Fall is a Fine Time for Ballooning Spiders
By Chris Williams on October 7, 2013.
Did you know that spiders can fly? Spider flight is actually called “ballooning” and, for spiders, it’s more like traveling by parachute. The spider climbs to a high spot, lifts its butt to the air while releasing silk strands, and waits to be lifted off of its “feet” by a passing breeze. If all goes well, the spider sails off into space, buoyed by its silken parachute.
Spiders, as we know, spin silk from spinneret glands on their abdomen. The silk is used to make webs, trap and wrap prey, protect egg sacs, line burrows, escape from enemies, and travel to new locations (See How Do They Do That? – Spider Webs). It’s usually the smaller and newly hatched spiders that balloon since they are relying on breezes to carry their body weight. Adult spiders occasionally balloon to migrate to new locations, often when seeking a mate. But most of the ballooning is done by newly hatched baby spiders whose first imperative is to move to a new location. If they don’t get out of town, they risk being eaten by a cannibalistic sibling.
Spider ballooning is sometimes a dramatic event when large numbers of spiders decide to disperse at the same time, usually as a result of weather conditions. Observers rarely notice a single little spiderling floating along on its strands of silk. But when numbers of spiders balloon together, their strands stick to each other, forming thicker, floating silken mats that can be easily seen.
Ghostly Apparitions Just in Time for Halloween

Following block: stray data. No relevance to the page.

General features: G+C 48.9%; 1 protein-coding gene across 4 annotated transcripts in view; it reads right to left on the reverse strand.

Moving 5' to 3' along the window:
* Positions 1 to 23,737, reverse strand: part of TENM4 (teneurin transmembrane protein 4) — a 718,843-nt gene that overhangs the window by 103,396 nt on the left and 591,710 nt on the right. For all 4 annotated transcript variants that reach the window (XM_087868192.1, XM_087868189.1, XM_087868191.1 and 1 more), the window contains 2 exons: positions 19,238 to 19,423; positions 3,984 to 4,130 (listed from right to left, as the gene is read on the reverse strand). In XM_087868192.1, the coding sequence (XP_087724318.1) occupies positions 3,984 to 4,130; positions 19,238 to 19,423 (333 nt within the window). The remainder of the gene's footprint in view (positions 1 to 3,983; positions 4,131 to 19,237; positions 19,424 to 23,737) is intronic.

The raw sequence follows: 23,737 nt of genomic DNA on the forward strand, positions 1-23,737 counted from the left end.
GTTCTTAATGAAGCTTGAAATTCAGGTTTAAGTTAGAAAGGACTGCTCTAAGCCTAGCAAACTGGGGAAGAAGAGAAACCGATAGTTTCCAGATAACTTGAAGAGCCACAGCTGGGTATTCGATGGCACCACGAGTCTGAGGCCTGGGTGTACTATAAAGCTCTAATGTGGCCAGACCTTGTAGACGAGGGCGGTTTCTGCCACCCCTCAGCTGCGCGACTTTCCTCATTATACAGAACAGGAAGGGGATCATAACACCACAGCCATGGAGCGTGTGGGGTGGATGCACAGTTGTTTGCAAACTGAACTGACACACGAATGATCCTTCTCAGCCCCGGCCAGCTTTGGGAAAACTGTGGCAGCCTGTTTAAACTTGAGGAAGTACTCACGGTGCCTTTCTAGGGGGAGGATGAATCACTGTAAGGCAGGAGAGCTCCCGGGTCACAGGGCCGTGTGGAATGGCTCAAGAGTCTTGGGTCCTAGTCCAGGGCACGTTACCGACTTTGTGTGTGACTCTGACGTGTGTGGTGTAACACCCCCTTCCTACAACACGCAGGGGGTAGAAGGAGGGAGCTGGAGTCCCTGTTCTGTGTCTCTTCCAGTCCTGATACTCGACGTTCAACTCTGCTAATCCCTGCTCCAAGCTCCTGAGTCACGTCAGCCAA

Fall is a prime time to witness spider ballooning. In Dallas recently, news stations were buzzing with reports of ghostly, silky strands floating everywhere around the city. At the Chicago Hilton, guests in the high rise hotel received a flyer warning them to keep their windows shut “to avoid the annual migration of high rise flying spiders.” Spiders that would normally live on rocks overhanging water have instead adopted the rooftops of lake shore high rises as their substitute home.
Spiders don’t have any control over their flight–how high, how far, how long—or where they land. They’re at the whim of breezes and thermals. For most, it’s a short trip and many spiders die during ballooning. For others, it can be a thrilling ride as they sail up and away into the jet stream. Spiders have been collected by traps on airplane wings at altitudes of 15,000 feet. Others have been detected in atmospheric data balloons floating at 16,000 feet above sea level. Spiders have been known to survive traveling in the jet stream without food for more than 25 days. Ballooning is the main way in which spider species colonize isolated islands and reach mountaintops.